Lilly Magdalene Suzanne (née Sebők) Dubowitz (1930-2016) Hungarian-born British paediatrician and neonatologist.

Collaborated with her husband to develop the rapidly and reliably estimate gestational age (Dubowitz Score – 1970); and to develop a systematic method for the neurological examination of the newborn (Dubowitz neurological examination – 1980). These tests revolutionised the way newborn infants were assessed in clinical and research practice throughout the world.

Dubowitz was a leading figure in the field of neonatology. She pioneered the use of cranial ultrasound and, later, magnetic resonance imaging to assess the brains of newborns

  • Born Lilly Sebők on 20 March 1930 in Budapest, Hungary
  • 1956 – Graduated medicine, University of Melbourne
  • 1958 – Postgraduate research position in endocrinology at the Hammersmith Hospital, London
  • 1960 – Married neurologist Dr Victor Dubowitz (1931 – )
  • 1961 – Registrar in paediatrics at the Department of child health, University of Sheffield
  • 1995 – Retired
  • Died 14 March 2016

Medical Eponyms
Dubowitz Score (1970)

Lilly Dubowitz and husband Victor, developed and published the scoring system in 1970. The test provided a means of distinguishing small babies who were mature but malnourished from those who were premature and of appropriate small size. The test is simple, rapidly performed and easily recorded through clinical observation

A scoring system for gestational age, based on 10 neurologic criteria and 11 external criteria, has been applied to 167 newborn infants. The method gives consistent results within the first 5 days and is equally reliable in the first 24 hours of life. This scoring system is more objective and reproducible than trying to guess gestational age on the presence or absence of individual signs.

Dubowitz, 1970

The score measured some neurological signs, such as the infant’s ability to flex and extend its joints and limbs, and also some superficial signs, examining the skin, eyes, ears, genitals and other physical characteristics for signs of maturity.

Neurological signs Dubowitz score 1970
Clinical assessment of gestational age in the newborn infant 2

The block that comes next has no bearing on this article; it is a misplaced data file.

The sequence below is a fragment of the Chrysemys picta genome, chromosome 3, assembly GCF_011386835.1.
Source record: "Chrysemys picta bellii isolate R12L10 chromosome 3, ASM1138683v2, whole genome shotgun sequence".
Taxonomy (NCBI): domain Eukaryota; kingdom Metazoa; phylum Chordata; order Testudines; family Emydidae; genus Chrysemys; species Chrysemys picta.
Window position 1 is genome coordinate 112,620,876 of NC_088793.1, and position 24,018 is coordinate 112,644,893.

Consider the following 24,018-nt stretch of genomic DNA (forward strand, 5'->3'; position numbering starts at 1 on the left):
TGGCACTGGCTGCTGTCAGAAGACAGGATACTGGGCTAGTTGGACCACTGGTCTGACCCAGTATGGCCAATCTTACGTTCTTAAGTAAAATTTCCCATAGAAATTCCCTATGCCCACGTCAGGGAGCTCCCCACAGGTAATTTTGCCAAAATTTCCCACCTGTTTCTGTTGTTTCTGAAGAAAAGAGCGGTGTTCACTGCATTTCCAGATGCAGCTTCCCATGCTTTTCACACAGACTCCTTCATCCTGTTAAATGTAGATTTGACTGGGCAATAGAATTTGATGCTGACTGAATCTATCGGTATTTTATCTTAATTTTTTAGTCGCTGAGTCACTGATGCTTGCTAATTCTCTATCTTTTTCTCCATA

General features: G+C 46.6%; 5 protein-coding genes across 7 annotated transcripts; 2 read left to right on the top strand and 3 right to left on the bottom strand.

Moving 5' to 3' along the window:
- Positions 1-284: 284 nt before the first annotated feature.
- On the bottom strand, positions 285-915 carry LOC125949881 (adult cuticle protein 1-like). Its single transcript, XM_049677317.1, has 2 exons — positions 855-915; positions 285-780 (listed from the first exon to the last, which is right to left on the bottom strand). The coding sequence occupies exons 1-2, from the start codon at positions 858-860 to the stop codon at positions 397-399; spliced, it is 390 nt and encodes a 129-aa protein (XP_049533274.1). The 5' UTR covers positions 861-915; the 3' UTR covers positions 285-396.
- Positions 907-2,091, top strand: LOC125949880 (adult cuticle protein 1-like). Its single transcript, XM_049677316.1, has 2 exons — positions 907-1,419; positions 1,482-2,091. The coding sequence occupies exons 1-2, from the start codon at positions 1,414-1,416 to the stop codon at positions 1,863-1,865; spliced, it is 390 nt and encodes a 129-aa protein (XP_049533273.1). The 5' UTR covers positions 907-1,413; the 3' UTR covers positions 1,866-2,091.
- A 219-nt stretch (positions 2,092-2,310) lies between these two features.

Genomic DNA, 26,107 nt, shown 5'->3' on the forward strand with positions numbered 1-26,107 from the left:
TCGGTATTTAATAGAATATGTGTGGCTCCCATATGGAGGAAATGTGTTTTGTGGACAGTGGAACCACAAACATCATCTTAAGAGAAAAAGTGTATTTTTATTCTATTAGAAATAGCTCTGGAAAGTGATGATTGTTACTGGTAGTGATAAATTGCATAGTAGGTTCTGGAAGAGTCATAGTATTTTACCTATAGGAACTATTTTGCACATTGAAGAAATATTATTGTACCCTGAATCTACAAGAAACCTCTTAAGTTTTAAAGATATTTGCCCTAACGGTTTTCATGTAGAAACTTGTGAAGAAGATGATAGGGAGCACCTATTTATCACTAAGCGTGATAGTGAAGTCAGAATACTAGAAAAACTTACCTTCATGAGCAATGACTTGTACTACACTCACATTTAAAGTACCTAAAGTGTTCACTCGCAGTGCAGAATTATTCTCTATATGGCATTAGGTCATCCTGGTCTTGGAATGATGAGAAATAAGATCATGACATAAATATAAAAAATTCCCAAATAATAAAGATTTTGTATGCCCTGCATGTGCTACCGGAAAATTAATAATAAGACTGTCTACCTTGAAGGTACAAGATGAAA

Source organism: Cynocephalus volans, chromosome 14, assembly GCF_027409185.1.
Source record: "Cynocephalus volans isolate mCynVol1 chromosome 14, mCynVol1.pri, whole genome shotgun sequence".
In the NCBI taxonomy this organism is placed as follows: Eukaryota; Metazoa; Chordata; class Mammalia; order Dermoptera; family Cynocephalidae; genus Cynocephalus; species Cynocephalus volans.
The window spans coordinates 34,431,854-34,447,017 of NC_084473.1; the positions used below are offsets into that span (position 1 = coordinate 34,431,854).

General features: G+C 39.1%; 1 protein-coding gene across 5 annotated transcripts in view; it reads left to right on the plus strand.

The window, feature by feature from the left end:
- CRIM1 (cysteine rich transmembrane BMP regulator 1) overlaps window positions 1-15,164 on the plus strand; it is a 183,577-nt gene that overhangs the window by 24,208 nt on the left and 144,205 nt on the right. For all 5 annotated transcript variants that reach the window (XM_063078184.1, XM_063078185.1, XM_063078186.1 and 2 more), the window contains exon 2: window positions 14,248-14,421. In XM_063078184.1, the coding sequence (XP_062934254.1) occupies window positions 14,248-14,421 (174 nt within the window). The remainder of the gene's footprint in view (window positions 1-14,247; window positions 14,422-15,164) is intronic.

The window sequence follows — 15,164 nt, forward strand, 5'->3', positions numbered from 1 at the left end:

From these, after the examiner had matched the infant’s responses with the options on an illustrative chart, came the Dubowitz score.

Clinical assessment of gestational age in the newborn infant. Dubowitz score 1970 2
(left) Distribution of total score against gestational age in 167 infants; (right) Graph for reading gestatlonal age from total score.
Dubowitz score 1970

Dubowitz neurological examination (1980)

Dubowitz et al published their new approach to the neurological assessment of the pre-term and full-term newborn infant in 1980. They selected a series of neurological and neurobehavioral items with the whole examination recorded on a single sheet of paper with detailed instructions and diagrams. Individual items were scored on a 5-point scale.

Pilot studies have already demonstrated its sensitivity to perinatal factors such as drugs, asphyxia and infection. The examination can be rapidly documented by residents with no special training in newborn neurology. This method should provide a practical and objective means of monitoring the neurological status of the newborn infant, and also a baseline for longitudinal studies of neurological function in the newborn and developing infant.

Dubowitz et al 1980

In 1998, Dubowitz et al reviewed the initial examination. They found a number of the items were difficult to elicit, while others, although easily elicited, proved to be relatively superfluous. New items included evaluating general movements and patterns of distribution of tone. An optimality score was included to make the evaluation more quantitative and for comparison with sequential examinations with neurophysiologic and imaging findings. The revised and re-structured the proforma and reviewed the new scheme in 224 low-risk, term newborn infants (Dubowitz et al 1998).

The revised version of the examination was published in full in 1999, and included 34 items subdivided into 6 categories (tone, tone patterns, reflexes, movements, abnormal signs, and behaviour). (Dubowitz et al 1999)

Major Publications




Victor Dubowitz talking about Lilly Dubowitz; newborn babies; and ‘has the baby been Dubowitzed’


Graduated from Southampton Medical School in 2017 with BMBS. Working in Sir Charles Gairdner Hospital Emergency Department in Perth, Australia.

Studied at University of Birmingham MBChB, and King's College London BSc (Psychology). British doctor working in Emergency Medicine, Perth. Special interests include elderly care, neurology and emergency medicine.

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